The Opportunity Cost of Ignoring Community College-Bound Students
It’s that time of year when most deposits have come in, shaping the next fall class. Many four-year institutions will consult data from the National Student Clearinghouse (NSC) to take note of where non-enrolling students chose to attend and conduct admitted student surveys. Then, most will shift focus to other things: the students who will attend in the fall and the next recruitment cycle.
Few schools, however, will keep the lines of communication open with admitted students who chose a community college instead. But Eduventures data shows why these schools may have an important advantage when the time comes to enroll transfer students.
Not if I See You First!
The Community College Research Center at Teachers College of Columbia University reports that about 80% of community college students enter freshman year with the goal of completing a bachelor’s degree. The common assumption is that these students start searching for transfer schools as they get closer to completing the 60 credits required for an associate degree. This is when institutional recruitment efforts often start.
But Eduventures Transfer Student Research shows that at this point, many prospective transfer students are already pretty set in their plans, and the window of opportunity to attract them may have closed. More than half (55%) of the prospective transfer students in our research reported they started thinking about potential transfer schools before they even started at their current schools.
Figure 1 charts when each of the Six Transfer Types we identified began looking for their transfer schools.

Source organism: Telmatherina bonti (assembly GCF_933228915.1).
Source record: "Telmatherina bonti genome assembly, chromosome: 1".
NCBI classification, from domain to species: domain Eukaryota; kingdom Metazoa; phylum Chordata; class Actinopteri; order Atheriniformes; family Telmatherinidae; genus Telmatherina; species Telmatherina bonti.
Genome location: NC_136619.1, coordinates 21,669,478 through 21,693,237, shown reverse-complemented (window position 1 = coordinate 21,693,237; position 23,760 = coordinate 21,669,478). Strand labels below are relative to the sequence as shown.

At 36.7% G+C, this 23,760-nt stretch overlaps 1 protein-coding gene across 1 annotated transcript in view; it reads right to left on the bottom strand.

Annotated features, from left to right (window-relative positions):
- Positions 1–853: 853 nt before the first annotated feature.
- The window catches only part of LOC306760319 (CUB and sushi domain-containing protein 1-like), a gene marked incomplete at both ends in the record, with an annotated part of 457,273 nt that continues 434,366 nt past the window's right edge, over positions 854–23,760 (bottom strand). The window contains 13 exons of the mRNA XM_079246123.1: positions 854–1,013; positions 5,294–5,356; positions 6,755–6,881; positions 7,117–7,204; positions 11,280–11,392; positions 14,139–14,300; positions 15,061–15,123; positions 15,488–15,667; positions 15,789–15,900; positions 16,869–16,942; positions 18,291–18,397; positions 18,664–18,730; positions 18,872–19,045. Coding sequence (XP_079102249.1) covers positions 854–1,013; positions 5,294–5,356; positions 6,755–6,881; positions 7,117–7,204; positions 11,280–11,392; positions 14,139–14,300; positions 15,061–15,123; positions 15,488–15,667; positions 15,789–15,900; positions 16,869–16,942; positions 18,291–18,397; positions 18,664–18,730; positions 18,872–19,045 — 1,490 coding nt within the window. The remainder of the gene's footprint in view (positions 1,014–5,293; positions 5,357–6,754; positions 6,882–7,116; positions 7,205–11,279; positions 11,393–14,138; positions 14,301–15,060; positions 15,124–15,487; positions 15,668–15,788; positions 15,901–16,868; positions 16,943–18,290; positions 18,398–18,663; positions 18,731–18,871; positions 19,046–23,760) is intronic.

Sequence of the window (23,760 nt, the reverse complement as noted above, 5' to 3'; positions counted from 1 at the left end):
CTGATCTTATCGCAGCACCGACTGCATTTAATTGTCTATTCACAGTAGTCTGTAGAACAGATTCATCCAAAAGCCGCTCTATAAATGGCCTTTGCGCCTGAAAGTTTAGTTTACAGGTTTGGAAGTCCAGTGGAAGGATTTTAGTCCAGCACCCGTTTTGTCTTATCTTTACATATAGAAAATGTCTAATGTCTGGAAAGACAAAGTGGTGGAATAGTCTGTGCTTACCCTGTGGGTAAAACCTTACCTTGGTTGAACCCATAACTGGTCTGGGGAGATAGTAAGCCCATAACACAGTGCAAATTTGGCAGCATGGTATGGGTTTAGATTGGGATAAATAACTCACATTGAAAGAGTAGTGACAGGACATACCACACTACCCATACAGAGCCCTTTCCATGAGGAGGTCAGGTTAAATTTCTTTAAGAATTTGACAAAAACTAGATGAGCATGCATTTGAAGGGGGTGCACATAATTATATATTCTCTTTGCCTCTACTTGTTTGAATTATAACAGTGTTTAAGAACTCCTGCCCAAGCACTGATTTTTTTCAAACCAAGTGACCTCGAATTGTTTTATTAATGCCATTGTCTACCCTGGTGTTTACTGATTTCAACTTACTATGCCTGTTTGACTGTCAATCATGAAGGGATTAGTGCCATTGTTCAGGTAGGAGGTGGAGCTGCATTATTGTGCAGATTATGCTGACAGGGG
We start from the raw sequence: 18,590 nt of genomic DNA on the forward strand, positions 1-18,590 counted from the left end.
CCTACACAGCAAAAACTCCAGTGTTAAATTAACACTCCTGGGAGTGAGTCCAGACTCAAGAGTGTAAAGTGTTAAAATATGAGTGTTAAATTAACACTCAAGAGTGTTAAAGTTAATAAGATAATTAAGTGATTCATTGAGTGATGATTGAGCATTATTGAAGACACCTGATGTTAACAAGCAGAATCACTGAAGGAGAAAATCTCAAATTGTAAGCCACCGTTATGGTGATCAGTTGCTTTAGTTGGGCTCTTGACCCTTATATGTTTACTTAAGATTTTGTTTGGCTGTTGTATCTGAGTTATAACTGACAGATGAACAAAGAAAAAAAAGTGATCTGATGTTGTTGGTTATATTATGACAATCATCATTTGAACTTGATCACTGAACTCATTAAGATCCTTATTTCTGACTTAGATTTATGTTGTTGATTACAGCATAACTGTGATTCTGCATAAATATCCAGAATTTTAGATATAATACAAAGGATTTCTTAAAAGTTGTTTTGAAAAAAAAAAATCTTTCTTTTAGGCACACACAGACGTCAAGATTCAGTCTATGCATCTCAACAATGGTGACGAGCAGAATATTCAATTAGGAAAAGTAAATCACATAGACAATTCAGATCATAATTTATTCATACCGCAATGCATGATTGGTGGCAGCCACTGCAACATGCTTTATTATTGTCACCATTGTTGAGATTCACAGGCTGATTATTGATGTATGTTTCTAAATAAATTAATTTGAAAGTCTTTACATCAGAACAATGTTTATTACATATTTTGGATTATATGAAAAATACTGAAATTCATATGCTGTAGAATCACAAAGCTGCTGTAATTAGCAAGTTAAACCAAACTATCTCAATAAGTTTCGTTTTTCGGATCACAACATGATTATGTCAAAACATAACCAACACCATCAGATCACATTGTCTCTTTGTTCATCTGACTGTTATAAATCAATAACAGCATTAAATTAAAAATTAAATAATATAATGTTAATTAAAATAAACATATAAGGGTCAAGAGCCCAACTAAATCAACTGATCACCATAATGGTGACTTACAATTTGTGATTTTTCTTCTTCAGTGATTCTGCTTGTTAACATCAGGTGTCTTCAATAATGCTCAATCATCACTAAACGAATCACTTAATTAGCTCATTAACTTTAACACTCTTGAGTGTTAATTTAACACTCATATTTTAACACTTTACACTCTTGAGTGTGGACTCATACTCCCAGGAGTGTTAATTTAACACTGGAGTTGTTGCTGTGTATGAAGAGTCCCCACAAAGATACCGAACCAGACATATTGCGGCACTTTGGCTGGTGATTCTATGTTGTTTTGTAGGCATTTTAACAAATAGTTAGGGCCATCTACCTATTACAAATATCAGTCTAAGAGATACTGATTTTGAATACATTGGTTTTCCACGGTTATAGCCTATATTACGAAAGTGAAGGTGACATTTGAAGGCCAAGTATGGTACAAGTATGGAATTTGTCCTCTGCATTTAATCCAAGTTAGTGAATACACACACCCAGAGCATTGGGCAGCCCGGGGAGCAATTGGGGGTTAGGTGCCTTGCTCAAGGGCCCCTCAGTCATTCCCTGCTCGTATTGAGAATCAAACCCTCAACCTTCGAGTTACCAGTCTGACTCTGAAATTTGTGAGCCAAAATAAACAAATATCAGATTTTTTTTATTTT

To understand when the window of consideration closes for prospective transfers, we will specifically examine the two Transfer Types predominantly found at community colleges: Follow the Plan and Cost Saver students. These students say that transferring to a different school was always part of their academic plans, but for different reasons.
Follow the Plan students seek a specific location and more rigor, while Cost Savers are exclusively driven by cost considerations. Figure 1 reflects those long-term plans and shows that 60% of Follow the Plan students and 67% of the Cost Saver students said they started to consider potential transfer schools before they enrolled at their current schools—and long before they would identify themselves to a four-year school as a potential transfer student.
For four-year schools, this means that the recruitment outreach to students who ultimately decided to attend a community college was by no means a wasted effort. These students may very well keep a four-year school in mind for a later time if that school had already admitted them at one point.
This begs the question: if so many of these students already think about transfer schools before they enter post-secondary education, have they already made up their minds when they start inquiring as prospective transfer students? The data suggests that this depends on the Transfer Type. Figure 2 shows responses to the question about the timing of the final decision to transfer. Note that this question is not about where they will transfer to but rather whether they will transfer at all.
Considering that 60% or more of the two Transfer Types we examine here told us that transferring had always been part of the plan, less than half—46% of all Follow the Plan and 38% of all Cost Saver students—reported they had already made a definite decision to transfer at the time they took our survey. True to their cost-conscious nature, Cost Savers are more likely to hold off on the decision until they have all the financial aid information. Follow the Plan students, who seek academic rigor or a specific location, also wait to make their decisions—often until they receive all admissions decisions.